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And when he happened to break off
I' th' middle of his speech, or cough,
H' had hard words ready to show why,
And tell what rules he did it by.
Else when with greatest art he spoke,
You'd think he talked like other folk;
For all a rhetorician's rules
Teach nothing but to name his tools.

In mathematics he was greater
Than Tycho Brahe or Erra Pater;
For he by geometric scale
Could take the size of pots of ale;
Resolve by sines and tangents, straight,
If bread or butter wanted weight;
And wisely tell what hour o' th' day
The clock does strike, by algebra.

For his religion, it was fit
To match his learning and his wit:
'T was Presbyterian true blue;
For he was of that stubborn crew
Of errant saints whom all men grant
To be the true Church Militant;
Such as do build their faith upon
The holy text of pike and gun;
Decide all controversies by
Infallible artillery;

And prove their doctrine orthodox
By apostolic blows and knocks;
Call fire and sword and desolation
A godly, thorough reformation,
Which always must be carried on,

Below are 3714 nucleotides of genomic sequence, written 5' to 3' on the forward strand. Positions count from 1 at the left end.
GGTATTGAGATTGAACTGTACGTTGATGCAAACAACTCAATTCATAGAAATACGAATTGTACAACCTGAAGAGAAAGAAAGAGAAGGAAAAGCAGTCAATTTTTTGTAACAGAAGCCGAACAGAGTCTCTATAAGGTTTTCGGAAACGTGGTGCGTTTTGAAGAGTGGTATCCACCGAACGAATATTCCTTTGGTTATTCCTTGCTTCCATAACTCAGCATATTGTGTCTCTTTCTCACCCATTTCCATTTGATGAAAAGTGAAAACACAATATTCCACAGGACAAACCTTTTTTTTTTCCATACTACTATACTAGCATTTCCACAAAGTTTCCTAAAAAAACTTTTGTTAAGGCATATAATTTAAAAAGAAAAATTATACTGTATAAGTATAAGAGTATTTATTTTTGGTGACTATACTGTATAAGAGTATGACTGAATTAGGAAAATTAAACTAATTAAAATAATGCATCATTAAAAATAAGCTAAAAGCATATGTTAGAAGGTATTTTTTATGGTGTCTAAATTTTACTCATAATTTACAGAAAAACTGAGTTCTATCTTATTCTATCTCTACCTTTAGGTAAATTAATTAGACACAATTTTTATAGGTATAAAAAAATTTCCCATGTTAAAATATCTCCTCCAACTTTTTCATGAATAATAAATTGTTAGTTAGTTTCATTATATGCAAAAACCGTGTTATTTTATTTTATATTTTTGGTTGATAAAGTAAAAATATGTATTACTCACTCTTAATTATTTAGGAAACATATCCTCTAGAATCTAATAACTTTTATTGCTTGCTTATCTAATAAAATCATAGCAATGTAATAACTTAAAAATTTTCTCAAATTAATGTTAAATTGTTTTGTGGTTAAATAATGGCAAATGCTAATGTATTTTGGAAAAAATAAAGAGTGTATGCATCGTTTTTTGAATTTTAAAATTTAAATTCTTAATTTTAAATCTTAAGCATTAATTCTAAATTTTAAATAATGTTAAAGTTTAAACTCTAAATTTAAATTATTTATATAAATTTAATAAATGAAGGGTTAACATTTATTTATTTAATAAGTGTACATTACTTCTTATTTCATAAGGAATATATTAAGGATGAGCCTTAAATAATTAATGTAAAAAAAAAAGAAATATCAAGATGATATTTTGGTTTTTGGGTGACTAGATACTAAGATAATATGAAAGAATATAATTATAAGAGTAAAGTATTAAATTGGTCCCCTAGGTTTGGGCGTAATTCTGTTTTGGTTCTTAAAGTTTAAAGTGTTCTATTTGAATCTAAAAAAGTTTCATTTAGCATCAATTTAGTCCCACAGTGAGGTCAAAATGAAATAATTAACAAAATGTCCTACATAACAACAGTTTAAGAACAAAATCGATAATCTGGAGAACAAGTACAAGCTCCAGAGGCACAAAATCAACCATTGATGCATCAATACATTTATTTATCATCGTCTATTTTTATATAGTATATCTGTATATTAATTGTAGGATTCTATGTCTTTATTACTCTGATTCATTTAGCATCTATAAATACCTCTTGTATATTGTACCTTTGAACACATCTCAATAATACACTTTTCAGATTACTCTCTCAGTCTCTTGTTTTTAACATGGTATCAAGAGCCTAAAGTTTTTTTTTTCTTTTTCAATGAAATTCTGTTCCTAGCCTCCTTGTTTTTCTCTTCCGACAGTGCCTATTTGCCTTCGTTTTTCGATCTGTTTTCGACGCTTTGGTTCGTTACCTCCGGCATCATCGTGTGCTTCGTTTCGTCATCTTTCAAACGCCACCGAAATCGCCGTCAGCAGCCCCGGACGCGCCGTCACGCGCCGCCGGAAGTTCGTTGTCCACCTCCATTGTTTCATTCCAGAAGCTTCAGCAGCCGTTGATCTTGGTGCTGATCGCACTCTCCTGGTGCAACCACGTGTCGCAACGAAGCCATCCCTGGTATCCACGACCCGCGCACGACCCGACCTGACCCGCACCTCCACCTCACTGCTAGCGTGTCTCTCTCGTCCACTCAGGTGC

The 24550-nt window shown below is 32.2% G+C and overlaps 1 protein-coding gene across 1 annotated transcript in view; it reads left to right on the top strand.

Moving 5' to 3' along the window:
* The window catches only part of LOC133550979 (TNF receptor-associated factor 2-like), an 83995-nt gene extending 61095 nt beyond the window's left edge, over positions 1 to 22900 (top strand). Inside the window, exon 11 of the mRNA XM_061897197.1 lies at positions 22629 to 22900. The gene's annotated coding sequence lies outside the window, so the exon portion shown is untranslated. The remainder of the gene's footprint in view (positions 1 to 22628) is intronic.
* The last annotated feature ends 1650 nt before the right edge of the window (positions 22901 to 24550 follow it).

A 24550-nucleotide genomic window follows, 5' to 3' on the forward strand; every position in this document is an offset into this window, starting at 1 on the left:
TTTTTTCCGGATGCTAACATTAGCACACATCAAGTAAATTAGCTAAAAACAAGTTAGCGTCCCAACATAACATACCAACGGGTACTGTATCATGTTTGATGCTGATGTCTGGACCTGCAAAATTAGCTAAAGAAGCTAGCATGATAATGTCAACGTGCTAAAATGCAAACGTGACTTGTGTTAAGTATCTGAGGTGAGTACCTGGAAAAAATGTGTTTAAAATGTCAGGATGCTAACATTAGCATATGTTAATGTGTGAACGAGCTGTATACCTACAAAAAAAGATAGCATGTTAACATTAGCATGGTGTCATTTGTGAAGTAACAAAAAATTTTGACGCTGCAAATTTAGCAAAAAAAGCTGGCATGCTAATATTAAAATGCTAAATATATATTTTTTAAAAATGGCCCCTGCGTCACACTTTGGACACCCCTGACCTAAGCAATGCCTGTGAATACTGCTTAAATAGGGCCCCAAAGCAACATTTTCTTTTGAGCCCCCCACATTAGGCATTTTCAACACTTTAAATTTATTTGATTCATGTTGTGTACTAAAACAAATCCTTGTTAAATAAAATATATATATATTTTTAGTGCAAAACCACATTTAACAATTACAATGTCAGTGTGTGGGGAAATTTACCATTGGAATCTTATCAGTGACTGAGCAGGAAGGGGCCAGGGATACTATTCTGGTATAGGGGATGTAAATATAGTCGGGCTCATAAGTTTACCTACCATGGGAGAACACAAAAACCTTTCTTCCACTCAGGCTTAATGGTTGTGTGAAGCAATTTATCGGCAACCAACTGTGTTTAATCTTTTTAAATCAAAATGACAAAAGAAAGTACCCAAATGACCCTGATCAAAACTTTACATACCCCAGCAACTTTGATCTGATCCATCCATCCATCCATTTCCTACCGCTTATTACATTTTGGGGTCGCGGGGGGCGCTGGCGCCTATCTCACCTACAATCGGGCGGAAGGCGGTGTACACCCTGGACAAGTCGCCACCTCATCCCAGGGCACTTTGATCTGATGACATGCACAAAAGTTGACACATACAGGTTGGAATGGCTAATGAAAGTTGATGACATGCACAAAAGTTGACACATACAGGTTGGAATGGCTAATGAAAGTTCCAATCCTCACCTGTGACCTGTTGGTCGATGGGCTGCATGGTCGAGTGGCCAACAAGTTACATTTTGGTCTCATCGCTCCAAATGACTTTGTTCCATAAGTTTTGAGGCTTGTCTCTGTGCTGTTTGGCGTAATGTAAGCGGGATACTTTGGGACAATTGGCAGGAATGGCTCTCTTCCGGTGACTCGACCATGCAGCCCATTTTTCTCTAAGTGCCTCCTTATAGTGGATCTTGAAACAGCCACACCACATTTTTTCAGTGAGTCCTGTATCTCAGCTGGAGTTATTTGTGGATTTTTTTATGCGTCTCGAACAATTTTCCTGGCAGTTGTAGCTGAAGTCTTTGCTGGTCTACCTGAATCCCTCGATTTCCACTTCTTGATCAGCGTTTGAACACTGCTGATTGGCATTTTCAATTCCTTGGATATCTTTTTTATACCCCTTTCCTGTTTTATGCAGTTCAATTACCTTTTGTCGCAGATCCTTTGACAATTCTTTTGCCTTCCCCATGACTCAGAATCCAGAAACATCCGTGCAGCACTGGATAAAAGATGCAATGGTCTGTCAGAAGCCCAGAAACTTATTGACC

And still be doing, never done,
As if religion were intended
For nothing else but to be mended.
A sect whose chief devotion lies
In odd, perverse antipathies;
In falling out with that or this,
And finding somewhat still amiss;
More peevish cross. and spleenatic

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Than dog distract or monkey sick;
That with more care keep holy-day
The wrong than others the right way;
Compound for sins they are inclined to
By damning those they have no mind to;
Still so perverse and opposite,
As if they worshipped God for spite.
The selfsame thing they will abhor
One way, and long another for.
Free-will they one way disavow;
Another, nothing else allow:
All piety consists therein
In them; in other men, all sin.
Rather than fail they will defy
That which they love most tenderly,
Quarrel with minced pies, and disparage
Their best and dearest friend, plum-porridge;
Fat pig and goose itself oppose,
And blaspheme custard through the nose.

SIR GEORGE ETHERIDGE

TO A LADY

ASKING HOW LONG HE WOULD LOVE HER

It is not, Celia, in our power

To say how long our love will last;
It may be we within this hour

May lose those joys we now do taste:
The blessed, that immortal be,
From change in love are only free.

1663.

Then since we mortal lovers are,

Ask not how long our love may last;
But while it does, let us take care

Each minute be with pleasure passed:
Were it not madness to deny

To live because we're sure to die? Before 1675.

1701.

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CHARLES SACKVILLE, EARL OF DORSET

SONG

To all you ladies now at land

We men at sea indite,

But first would have you understand
How hard it is to write:

The Muses now, and Neptune too,
We must implore to write to you-
With a fa, la, la, la, la!

For though the Muses should prove kind,
And fill our empty brain,

Yet if rough Neptune rouse the wind
To wave the azure main,

Our paper, pen, and ink, and we